EU considers individual debt reduction paths for EU countries

European Commissioner Valdis Dombrovskis presents a review of trade and sustainable development, in Brussels, Belgium, June 22, 2022. REUTERS/Yves Herman/File Photo

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PRAGUE, September 10 (Reuters) – The European Commission will present proposals for changes to the European Union’s fiscal rules in the second half of October that could offer countries individual routes to debt reduction, the European Union said on Saturday. Vice-President of the Commission, Valdis Dombrovskis.

At a press conference after EU finance ministers met in Prague, Dombrovskis said the main purpose of the rules, designed to preserve the value of the euro, would remain to ensure the viability of public debt.

“This will require fiscal adjustment, reforms as well as investment,” Dombrovskis said, noting that public investment would likely receive more attention during the reform.

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“These three elements must all be combined in order to achieve a realistic, gradual and sustainable reduction in public debt ratios,” he said.

EU rules state that public debt must be less than 60% of gross domestic product (GDP) and public deficits less than 3% of GDP. Read more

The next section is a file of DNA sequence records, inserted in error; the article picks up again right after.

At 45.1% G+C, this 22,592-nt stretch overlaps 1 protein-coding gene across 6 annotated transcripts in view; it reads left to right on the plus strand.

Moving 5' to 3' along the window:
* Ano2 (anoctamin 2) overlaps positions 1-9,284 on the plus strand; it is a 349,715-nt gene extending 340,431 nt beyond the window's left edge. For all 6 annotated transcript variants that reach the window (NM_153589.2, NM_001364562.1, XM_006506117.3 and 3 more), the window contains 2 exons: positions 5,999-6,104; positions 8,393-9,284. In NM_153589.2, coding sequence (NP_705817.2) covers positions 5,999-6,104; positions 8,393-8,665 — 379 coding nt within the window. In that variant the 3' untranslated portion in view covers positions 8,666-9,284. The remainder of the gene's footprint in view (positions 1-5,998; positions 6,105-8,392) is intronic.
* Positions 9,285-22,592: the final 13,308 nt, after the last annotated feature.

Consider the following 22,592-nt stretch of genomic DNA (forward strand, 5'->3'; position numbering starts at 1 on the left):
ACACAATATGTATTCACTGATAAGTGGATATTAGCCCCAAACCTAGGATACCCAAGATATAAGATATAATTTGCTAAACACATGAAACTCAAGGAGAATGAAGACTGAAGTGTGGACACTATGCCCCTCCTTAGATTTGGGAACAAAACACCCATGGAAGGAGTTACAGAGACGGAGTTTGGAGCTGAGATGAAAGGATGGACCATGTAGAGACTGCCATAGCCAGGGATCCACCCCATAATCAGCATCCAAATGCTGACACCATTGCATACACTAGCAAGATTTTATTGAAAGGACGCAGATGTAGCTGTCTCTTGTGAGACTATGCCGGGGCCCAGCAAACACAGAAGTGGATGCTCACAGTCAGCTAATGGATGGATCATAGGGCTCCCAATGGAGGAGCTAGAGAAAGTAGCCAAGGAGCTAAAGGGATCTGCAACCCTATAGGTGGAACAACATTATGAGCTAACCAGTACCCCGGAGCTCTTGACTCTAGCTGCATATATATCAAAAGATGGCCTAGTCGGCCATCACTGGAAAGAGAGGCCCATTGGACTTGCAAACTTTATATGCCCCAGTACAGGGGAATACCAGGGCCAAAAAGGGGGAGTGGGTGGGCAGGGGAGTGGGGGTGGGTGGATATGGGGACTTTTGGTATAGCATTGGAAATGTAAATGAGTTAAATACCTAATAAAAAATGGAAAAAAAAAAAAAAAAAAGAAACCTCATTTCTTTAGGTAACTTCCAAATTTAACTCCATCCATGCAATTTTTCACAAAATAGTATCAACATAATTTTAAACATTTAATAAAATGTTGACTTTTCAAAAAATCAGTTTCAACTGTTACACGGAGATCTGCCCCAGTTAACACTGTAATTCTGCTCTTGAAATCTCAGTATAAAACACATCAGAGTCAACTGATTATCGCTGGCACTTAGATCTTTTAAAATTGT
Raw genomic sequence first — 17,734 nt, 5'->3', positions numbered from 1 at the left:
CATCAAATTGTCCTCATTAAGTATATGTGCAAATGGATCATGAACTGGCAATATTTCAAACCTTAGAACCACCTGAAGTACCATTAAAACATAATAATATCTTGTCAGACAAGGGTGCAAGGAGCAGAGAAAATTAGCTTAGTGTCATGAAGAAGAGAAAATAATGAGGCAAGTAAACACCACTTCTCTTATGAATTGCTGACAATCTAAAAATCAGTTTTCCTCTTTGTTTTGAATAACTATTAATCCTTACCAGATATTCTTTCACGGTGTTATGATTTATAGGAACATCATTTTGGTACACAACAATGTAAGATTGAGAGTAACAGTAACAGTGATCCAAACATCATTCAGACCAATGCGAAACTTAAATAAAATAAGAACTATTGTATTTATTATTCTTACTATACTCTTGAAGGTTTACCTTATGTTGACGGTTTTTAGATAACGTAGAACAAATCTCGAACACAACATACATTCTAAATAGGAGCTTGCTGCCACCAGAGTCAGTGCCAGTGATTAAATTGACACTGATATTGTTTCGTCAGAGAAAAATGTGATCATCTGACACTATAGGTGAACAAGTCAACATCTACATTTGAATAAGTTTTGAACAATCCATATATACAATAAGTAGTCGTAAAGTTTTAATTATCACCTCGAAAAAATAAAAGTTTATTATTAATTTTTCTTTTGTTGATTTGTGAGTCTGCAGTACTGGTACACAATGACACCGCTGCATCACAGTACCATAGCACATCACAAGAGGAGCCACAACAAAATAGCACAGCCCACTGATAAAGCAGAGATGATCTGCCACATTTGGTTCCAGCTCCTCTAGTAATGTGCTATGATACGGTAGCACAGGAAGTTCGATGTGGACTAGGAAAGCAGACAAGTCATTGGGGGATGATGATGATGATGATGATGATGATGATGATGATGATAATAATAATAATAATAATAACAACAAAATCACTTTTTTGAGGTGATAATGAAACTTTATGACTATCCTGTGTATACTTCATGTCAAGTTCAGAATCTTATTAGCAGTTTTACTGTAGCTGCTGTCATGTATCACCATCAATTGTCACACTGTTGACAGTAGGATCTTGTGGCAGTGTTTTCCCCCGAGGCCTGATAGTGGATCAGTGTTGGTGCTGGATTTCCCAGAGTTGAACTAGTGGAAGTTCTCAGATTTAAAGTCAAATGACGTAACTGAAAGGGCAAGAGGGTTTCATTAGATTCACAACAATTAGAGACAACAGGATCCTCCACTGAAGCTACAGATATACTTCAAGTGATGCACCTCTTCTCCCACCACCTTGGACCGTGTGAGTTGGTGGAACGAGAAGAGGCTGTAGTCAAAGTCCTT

But the pandemic has left many countries with debt well over 100% of GDP, Greece at around 185% and Italy at around 150%. In contrast, Estonia has a debt of only 18.1%, Luxembourg 24.4% and Lithuania 44.3%.

“Given the diverging debt levels between member states, there can be no one-size-fits-all approach,” Dombrovskis said. “There can be more leeway for member states, but under a common set of rules,” he said.

This would be a departure from the current rule that all countries must reduce their debt each year by one-twentieth of the surplus above 60% of GDP – a requirement far too ambitious for highly indebted countries.

“The rules must be clear and enforceable, which means they must be realistic,” said Czech Finance Minister Zbynek Stanjura, who hosted the meeting. “So whatever changes we make, we have to figure out what’s realistic.”

In a nod to Germany and some northern EU countries, the Commission will propose stricter enforcement of the rules in cases of non-compliance, Dombrovskis said, as past practice has shown that compliance rules was not a priority for some.

The Commission will also propose to simplify the rules by focusing on a single observable indicator, such as the expenditure criterion, Dombrovskis said.

The spending benchmark is a rule that allows governments to increase spending each year based on the economy’s potential growth rate – the rate at which an economy grows without generating excessive inflation.

So when the economy is growing faster than its potential and overheating, lower spending helps cool it down. When the economy grows below its potential, higher government spending helps it catch up.

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Reporting by Jan Strupczewski Editing by Mark Potter

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